Monthly Archives: July 2011


How to bore the socks off someone without really trying…

I was at a reception the other day when I got cornered by a guy who was very keen to bore the hell out of me by droning on about his company, what it did and why most of his potential customers were too narrow minded and stuck in their ways to even consider using the software they had spent the last ten years developing.   In fact it turned out that his core product was in fact pretty cool and could be very useful to a whole bunch of companies.  So on the way home, I started thinking about what it was that he was doing wrong, why in fact he was so boring!

Although nearly every sales manual says don’t, most people still do…he was trying to sell me product ‘features’ hoping that something that came out of his mouth would connect and be interesting to me!  But more than that he was pretty arrogant with it too…

For example, he said: ‘We’ve got this xxxx and we’ve got that xxxx and nobody else has what we have!’  And all the time I am asking myself, ‘I wonder why?’  He honestly thought that all of his competitors were useless and their CEO’s, thick, even though it was pretty obvious from what he was saying, that his company hadn’t made a dollar of profit since it was founded!   The real problem with my boring CEO was that he failed to make any kind of emotional connection with me. If I had been anywhere else I would have simply made an excuse and walked right past him.

Where he began with the ‘what’, (what his company does) I like to begin with the ‘why?’ (why my company does what it does)  and one way I do this is by beginning with a personal story that just might make a connection.  For example, here is how I would begin in his situation:

“Back in 2003, I was working as a freelancer in Belgium - an Englishman in a foreign land - and although the pay was pretty good, I felt a bit lonely.  When I had a tough day (and even when I had something to celebrate) I didn’t have anyone that really understood what I was going through to share my experiences with.  I didn’t want to join a club, especially as most of the stuff I wanted to talk about concerned my clients and was highly confidential.  So I decided to turn my one man band bvba into a Group Partnership, and here I am today surrounded by a really great bunch of fun people, all driven like me by the same thing: the desire to tackle and solve really tough business problems.  And with a net annual growth of approximately 20% year on year for the past 7 years, I guess we must be doing something right?”

I deliberately keep what we do as short as possible because if the person is interested in my story he, or she, will ask anyway and my topic can then become what is commonly known as ‘a conversation’.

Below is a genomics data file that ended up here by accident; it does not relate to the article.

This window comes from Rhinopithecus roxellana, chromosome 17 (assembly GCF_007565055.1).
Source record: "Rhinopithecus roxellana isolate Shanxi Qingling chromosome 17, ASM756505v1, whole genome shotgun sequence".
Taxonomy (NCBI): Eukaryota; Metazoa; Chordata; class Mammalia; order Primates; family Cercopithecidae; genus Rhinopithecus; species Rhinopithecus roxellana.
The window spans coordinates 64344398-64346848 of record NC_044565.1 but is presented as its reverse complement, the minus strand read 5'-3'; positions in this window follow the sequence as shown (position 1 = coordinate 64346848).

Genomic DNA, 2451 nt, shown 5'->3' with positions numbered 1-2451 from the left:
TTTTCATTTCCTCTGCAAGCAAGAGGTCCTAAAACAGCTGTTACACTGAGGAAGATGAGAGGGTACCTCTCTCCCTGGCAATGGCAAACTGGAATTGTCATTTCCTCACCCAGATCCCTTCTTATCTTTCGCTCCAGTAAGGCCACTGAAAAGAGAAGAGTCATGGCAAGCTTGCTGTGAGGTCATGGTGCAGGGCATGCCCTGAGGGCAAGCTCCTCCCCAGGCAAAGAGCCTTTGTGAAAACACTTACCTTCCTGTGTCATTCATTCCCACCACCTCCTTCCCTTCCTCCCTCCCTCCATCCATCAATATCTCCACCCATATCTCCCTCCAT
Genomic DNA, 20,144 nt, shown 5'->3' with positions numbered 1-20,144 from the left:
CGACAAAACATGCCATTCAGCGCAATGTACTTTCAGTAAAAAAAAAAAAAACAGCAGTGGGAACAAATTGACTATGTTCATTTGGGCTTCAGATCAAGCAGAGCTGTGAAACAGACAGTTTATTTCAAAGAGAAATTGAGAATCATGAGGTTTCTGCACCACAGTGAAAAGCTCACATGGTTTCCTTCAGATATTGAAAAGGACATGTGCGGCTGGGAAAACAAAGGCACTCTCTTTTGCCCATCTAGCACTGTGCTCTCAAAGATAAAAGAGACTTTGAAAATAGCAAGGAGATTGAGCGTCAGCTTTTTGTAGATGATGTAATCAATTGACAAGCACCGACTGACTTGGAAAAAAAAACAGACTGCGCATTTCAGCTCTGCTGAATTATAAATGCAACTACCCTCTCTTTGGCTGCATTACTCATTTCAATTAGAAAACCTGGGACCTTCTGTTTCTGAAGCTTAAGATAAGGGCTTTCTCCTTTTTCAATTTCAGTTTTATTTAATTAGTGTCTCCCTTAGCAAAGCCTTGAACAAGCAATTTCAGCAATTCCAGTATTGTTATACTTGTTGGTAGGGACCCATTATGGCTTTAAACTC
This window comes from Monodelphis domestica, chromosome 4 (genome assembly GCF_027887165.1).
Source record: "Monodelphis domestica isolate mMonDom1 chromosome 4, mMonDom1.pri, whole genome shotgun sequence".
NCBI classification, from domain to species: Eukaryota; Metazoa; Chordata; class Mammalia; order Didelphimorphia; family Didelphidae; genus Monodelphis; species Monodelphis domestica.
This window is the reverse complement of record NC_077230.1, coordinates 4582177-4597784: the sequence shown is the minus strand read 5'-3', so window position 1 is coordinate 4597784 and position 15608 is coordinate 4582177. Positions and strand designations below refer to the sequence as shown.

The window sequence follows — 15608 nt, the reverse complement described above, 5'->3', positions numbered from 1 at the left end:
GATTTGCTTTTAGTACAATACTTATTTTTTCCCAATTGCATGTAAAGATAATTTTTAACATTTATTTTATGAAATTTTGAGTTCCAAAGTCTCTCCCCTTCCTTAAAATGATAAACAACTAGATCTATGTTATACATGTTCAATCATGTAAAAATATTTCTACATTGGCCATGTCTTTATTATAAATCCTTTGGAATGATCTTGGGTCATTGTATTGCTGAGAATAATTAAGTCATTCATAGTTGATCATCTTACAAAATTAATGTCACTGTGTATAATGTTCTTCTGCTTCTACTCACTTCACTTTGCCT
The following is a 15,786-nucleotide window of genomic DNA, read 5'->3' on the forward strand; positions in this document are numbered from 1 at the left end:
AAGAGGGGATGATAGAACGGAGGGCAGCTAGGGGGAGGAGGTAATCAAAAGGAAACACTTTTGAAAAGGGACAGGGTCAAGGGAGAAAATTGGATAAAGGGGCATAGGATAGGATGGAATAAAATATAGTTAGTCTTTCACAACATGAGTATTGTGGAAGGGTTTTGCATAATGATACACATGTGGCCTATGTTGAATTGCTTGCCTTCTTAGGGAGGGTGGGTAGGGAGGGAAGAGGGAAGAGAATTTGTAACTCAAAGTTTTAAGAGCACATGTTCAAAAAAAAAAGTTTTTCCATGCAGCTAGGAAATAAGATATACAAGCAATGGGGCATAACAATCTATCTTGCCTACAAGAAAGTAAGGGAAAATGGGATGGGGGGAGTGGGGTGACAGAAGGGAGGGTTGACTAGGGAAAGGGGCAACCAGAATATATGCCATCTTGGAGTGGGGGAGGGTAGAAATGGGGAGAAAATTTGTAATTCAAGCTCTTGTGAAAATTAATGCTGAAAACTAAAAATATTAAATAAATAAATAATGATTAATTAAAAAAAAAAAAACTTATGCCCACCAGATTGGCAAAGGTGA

Now my friend the CEO at the dinner party would have put it something like this (assuming he was describing my business)
“We hire in and hire out all kinds of profiles, all specialized in a wide range of activities into a broad client base.  The great thing about our business is that nearly all our profiles have qualifications in PRINCE 2 and PMI certification, this ensures that our clients can utilize the methodologies they need and apply them to their strategic issues, knowing that they will remain compliant to local laws and customs…”

See what I mean?

Have a good week,


2016-11-17T08:24:54+00:004 Comments

Americans are so stubborn!

The French gave up their Franc, The Germans their Deutschmark and even the British replaced their trusty pound notes for coins, so why can’t the Americans say goodbye to their antiquated Dollar bill?  Five times the US Fed have tried to replace the US Dollar bill with a simple round coin, very much like the ones used in Canada and in Europe for the past decades, and each time they have failed.  Currently the US mint has more than 1 billion USD coins in stock that are not going anywhere. 

I even heard one journalist say that the coins will be very likely melted down to be turned into souvenirs.  In these austere times, the savings are estimated to be around $184 million Dollars per year, over 30 years! (according to a GAO, US Government Accountability Office white paper)

Apparently every change resistant argument has been raised, including the cost of coin machine adaptation and the breaking of a trusted tradition.  But more worryingly even a two times ‘entertainer of the year’ (striptease artist) ‘Tiffany’  joined in the debate, obtaining  FOX TV coverage stating that coins would be too uncomfortable and dangerous if everyone placed them where they used to place the bills or threw them onto the stage!  Apparently now they even have a new line of attack: the legality of the coin itself.  It seems that they may contain base metals coming from illegal Cuban nickel mines!